Mango Chutney: An Anthology of Tasteful Short Fiction – Harsh Snehanshu
I bought Mango Chutney primarily because a friend’s story is a part of it. I keep saying that I love reading short stories’ collections. Anthologies, on the other hand, are not something I am comfortable reading. Multiple authors, multiple styles of writing, different kinds of languages, personally I find it a very dicey mix of flavours; one never knows if the stories deserve to be together, if they really do complement each other.
Seventeen year old Ruchika Goel, author of End of a Weekend and fourteen year old Harsha Pattnaik, author of The Birthday Boy have spun tales which one wouldn’t usually expect from someone so young. Wise beyond their years, the plots of both the stories are intricate yet simple.
Sayan Halder’s Miracle was nicely written, though it gave the feeling of old wine in new bottle. Benched by Abhilasha Kumar caught my fascination towards the end. The story progressed normally, two friends sitting on a park bench, having a conversation. What did strike was how the author detailed the scene like it was a picture and not the story. It did strike, but I surely didn’t expect the end to be what it is! Brilliant!
Abhishek Asthana’s The 37th Milestone is a good story. It’s not easy to write a short story, include all possible sentiments in a few pages, let alone, a horror/mystery story. This one is a very well laid out, and the plot gains momentum at just the right pace, dropping the climax perfectly on target.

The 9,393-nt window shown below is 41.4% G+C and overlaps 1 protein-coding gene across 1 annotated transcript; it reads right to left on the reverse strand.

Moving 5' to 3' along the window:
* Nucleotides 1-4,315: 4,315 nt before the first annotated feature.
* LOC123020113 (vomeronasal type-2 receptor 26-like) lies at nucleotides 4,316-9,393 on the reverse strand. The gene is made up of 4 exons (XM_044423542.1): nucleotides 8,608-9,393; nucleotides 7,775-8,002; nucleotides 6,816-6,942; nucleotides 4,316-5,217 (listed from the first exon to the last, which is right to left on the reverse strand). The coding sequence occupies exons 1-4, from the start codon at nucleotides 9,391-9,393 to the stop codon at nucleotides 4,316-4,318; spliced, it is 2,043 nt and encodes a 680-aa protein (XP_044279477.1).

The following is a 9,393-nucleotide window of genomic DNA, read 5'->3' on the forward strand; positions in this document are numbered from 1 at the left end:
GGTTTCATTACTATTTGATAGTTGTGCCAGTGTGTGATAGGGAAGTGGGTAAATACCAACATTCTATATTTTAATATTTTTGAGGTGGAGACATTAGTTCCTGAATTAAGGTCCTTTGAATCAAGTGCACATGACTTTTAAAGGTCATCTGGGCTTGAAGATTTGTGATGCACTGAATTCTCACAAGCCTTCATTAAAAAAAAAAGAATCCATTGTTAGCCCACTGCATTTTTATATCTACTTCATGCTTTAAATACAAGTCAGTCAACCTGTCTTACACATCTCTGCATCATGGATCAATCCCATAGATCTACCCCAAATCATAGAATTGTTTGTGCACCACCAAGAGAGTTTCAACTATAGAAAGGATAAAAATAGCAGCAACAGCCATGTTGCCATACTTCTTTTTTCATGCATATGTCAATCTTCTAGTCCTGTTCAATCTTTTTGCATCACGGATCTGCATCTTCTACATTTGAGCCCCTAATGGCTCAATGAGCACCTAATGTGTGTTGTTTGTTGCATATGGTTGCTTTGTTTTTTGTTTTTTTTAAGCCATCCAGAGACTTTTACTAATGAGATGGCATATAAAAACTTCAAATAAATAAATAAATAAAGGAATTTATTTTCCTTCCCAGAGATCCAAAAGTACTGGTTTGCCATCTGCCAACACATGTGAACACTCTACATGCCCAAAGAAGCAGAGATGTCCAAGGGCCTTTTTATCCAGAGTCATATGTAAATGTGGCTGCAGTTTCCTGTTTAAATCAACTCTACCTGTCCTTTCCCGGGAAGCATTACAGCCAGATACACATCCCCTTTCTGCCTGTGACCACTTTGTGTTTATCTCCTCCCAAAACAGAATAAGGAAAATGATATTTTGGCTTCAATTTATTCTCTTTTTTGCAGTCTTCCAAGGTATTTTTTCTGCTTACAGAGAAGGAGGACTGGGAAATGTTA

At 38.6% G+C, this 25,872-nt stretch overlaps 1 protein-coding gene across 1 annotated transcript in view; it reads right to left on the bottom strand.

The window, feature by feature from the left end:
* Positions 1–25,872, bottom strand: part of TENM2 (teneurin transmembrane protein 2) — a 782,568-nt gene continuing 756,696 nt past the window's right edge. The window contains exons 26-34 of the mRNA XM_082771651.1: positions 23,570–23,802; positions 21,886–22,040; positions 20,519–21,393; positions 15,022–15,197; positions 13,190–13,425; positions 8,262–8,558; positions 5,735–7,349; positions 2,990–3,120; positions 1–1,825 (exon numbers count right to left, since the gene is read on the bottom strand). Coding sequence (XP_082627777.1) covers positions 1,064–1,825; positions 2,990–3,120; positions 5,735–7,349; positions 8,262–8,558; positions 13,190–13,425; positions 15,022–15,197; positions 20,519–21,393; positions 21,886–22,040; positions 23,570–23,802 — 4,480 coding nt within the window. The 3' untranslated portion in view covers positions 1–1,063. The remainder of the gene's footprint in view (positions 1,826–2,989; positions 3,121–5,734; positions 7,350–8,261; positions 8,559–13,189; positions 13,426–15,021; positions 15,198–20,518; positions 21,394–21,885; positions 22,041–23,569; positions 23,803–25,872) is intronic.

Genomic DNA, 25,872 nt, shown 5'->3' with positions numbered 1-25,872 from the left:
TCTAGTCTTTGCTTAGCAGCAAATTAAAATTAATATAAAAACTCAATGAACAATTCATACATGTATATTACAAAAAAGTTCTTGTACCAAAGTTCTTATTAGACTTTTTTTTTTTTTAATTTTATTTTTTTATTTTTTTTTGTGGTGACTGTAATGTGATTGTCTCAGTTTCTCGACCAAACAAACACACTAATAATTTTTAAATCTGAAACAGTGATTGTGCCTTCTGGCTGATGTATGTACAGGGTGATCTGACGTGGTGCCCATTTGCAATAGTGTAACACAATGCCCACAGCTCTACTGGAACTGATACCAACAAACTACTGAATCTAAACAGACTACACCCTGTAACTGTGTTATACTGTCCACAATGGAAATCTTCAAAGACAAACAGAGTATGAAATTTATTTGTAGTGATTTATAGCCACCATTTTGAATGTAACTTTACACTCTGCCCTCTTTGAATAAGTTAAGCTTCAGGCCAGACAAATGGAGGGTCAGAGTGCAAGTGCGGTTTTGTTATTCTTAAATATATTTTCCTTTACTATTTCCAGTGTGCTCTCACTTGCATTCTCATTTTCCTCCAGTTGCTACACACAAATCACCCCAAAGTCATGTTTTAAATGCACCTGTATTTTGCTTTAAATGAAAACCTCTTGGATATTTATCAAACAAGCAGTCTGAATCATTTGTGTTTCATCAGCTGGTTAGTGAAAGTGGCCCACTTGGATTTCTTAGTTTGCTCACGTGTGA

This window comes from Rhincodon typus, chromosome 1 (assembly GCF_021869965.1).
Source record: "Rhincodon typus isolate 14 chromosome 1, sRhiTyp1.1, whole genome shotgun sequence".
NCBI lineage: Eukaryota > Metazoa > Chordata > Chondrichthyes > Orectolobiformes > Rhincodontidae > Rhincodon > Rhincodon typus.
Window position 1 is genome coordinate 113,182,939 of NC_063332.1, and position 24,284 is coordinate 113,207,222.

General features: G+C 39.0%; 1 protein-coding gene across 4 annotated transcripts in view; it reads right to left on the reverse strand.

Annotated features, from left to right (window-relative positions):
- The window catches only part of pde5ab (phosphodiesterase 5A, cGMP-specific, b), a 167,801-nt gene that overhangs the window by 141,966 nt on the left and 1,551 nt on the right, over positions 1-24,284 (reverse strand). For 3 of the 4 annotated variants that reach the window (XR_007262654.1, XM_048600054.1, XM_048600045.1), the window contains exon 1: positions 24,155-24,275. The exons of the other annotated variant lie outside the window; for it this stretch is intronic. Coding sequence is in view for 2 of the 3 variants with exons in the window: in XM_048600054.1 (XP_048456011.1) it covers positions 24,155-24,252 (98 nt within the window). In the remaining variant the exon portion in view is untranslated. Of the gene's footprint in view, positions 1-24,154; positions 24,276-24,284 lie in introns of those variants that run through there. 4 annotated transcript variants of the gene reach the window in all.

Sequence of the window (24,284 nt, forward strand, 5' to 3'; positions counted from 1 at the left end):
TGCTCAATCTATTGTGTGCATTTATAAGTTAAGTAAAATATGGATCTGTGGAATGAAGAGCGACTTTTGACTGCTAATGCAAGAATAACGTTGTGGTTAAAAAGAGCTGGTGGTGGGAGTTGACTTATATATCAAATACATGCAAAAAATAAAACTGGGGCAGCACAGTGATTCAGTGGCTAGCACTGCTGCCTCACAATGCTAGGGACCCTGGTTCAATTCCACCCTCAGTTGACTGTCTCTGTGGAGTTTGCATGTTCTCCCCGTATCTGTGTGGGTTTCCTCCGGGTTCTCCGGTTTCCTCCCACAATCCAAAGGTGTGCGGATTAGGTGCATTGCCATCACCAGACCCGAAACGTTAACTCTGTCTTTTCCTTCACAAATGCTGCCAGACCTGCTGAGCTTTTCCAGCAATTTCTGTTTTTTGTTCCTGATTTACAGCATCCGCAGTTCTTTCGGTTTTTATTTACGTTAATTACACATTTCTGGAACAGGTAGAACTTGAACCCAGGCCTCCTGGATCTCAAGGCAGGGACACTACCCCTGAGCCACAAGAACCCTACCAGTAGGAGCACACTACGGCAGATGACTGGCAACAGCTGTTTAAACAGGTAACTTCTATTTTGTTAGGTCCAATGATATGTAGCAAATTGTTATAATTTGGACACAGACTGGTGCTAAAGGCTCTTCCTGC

Valentine Lost by Siddharth is about young love which never gets closure. I quite like how the story progressed and ended. The last paragraph however, mellowed the experience for me, somehow.
Giribala Joshi’s The Girl Who Owned Castles is one of my favourite stories in this book. However, I feel it could have been given a better treatment, probably during editing. Arjun Bhatia’s Sawai, a story of a blind boy’s journey to being as independent as he dreamt to be, is another well-written story. Shruti Vajpayee’s Friendzoned is an ironic take of how most of our lives are – we pining for the ones who don’t care for us, and ignoring those who do. Shubham Kapur’s The Rejection Ceremony and Urvashi Sarkar’s The Proof of Birth deserve special mention.
Reading story after story, some nice and some average, I kept wondering why there are so many of them. Stories, I mean. A smaller collection could have delivered a better package. Editing and proof reading leave a lot to be desired. Fonts are too small.
Twenty seven short stories, one of the marketing statements of this book is, ‘….India’s finest writers’. I had not heard of most of the authors until I read this book.